My brother and I had often urged her to put into systematic order the underlying directives of a personal cuisine which had long since excited far more than a neighborhood appreciation. It was at this juncture, partly to comply, chiefly to distract her keen unhappiness, that she decided to spend another summer in Michigan, taking with her, needless to say, the mimeographed sheaf of recipes she had compiled, some eight years before, for the Women's Alliance.Rombauer's biographer Anne Mendelson, in her book Stand Facing the Stove: The Story of the Woman Who Gave America The Joy of Cooking, has a less romantic explanation:
It was not a terribly pracical plan, but it matched her view of her position in society. The idea that gradually took shape in her mind was the simplest thing that could be jammed between a pair of endpapers by a woman of minimal formal education and little trained ability of any sort: a cookbook.Whatever the case, within a year, Rombauer had assembled 500 recipes and published the book herself in St. Louis. It cost her $3,000, or approximately half her savings. The Joy of Cooking took what was then a novel approach to cookbook-writing, long the preserve of home economists who were more concerned with the science of food than with cooking it. (They were actually quite fascinating; to learn more, read Laura Shapiro's excellent book Perfection Salad: Women and Cooking at the Turn of the Century.) Writes Rombauer's grandson Ethan Becker in the book's 75th anniversary edition:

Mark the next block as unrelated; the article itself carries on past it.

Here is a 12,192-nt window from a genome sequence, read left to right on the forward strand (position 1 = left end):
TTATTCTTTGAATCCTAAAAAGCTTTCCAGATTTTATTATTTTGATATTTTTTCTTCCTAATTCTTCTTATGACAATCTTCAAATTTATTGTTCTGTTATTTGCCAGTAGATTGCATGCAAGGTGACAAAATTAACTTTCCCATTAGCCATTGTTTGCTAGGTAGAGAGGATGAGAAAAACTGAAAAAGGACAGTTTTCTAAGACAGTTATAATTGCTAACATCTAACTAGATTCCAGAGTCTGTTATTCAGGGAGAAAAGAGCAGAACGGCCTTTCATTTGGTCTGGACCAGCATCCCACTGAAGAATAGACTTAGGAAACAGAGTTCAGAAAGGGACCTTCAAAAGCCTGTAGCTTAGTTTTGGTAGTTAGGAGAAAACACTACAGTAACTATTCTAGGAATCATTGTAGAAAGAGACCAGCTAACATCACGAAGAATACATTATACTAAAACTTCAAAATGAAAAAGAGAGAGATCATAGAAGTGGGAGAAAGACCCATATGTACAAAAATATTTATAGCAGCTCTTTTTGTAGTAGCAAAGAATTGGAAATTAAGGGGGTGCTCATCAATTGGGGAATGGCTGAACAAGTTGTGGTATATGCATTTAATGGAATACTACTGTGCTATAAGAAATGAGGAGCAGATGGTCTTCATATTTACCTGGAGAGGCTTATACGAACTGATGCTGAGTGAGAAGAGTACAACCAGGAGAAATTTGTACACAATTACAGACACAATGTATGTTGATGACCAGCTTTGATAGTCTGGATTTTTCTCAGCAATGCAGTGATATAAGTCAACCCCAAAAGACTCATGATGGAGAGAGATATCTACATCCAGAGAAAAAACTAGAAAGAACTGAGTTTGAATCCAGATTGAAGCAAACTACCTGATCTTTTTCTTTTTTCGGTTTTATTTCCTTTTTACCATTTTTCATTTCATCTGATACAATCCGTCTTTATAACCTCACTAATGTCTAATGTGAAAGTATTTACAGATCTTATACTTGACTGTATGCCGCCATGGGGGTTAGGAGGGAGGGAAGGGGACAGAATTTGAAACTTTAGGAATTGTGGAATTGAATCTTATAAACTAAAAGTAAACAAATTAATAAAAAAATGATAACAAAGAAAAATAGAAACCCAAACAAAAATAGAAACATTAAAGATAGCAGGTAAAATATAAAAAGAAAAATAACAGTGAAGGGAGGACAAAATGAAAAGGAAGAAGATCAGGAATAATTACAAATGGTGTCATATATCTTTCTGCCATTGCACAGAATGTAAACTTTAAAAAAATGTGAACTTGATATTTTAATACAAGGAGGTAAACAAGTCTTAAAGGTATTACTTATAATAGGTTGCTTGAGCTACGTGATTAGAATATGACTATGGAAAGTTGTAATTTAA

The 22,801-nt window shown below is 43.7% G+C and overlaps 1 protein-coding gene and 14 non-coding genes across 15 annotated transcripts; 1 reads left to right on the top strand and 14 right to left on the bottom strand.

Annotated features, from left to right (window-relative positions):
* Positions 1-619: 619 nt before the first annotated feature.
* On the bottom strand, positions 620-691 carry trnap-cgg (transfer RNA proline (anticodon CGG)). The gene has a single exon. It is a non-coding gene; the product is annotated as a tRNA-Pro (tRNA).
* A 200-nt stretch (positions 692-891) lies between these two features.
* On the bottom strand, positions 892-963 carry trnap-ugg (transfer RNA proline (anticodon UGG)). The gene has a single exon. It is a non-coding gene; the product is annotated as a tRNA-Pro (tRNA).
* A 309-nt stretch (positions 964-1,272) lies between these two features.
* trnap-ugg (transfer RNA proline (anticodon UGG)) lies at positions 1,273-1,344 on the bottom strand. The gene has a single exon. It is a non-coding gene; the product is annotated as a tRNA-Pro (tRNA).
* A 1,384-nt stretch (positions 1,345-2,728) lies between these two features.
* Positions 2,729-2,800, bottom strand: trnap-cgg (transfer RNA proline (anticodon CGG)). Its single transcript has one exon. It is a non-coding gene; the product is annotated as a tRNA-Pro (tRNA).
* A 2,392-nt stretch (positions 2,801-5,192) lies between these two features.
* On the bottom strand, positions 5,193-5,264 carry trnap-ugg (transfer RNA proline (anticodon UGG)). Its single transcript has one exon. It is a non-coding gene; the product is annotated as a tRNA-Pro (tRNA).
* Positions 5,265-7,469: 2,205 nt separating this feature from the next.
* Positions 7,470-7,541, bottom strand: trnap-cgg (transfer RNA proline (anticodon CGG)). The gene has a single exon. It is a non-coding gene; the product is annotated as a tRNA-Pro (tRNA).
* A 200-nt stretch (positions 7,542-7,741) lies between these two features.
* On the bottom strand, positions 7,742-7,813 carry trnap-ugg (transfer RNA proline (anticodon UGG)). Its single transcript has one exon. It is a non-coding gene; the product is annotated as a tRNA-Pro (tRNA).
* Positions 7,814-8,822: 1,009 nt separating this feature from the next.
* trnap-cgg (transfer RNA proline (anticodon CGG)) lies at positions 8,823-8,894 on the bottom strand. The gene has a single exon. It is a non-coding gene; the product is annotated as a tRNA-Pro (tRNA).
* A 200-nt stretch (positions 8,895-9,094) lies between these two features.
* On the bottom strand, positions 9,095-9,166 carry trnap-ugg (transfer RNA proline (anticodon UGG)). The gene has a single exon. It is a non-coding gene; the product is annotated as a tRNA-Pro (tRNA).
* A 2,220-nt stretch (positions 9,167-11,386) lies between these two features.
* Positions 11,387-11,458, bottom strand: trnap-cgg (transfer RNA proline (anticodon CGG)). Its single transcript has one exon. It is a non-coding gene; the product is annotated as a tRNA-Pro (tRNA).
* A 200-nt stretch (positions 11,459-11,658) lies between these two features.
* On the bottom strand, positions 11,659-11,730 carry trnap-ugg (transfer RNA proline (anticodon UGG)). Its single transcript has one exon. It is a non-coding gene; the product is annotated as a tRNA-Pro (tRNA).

A complete amateur with no official credentials, [Rombauer] nonetheless knew that neophyte cooks somehow learn faster in the company of a friend. This small, chic, witty and immensely forceful woman appointed herself that friend.The Joy of Cooking took a refreshingly commonsense approach. Its very first instruction: "Stand facing the stove." (This directive, sadly, seems to have been eliminated from the most recent edition, which came out in 2006.)
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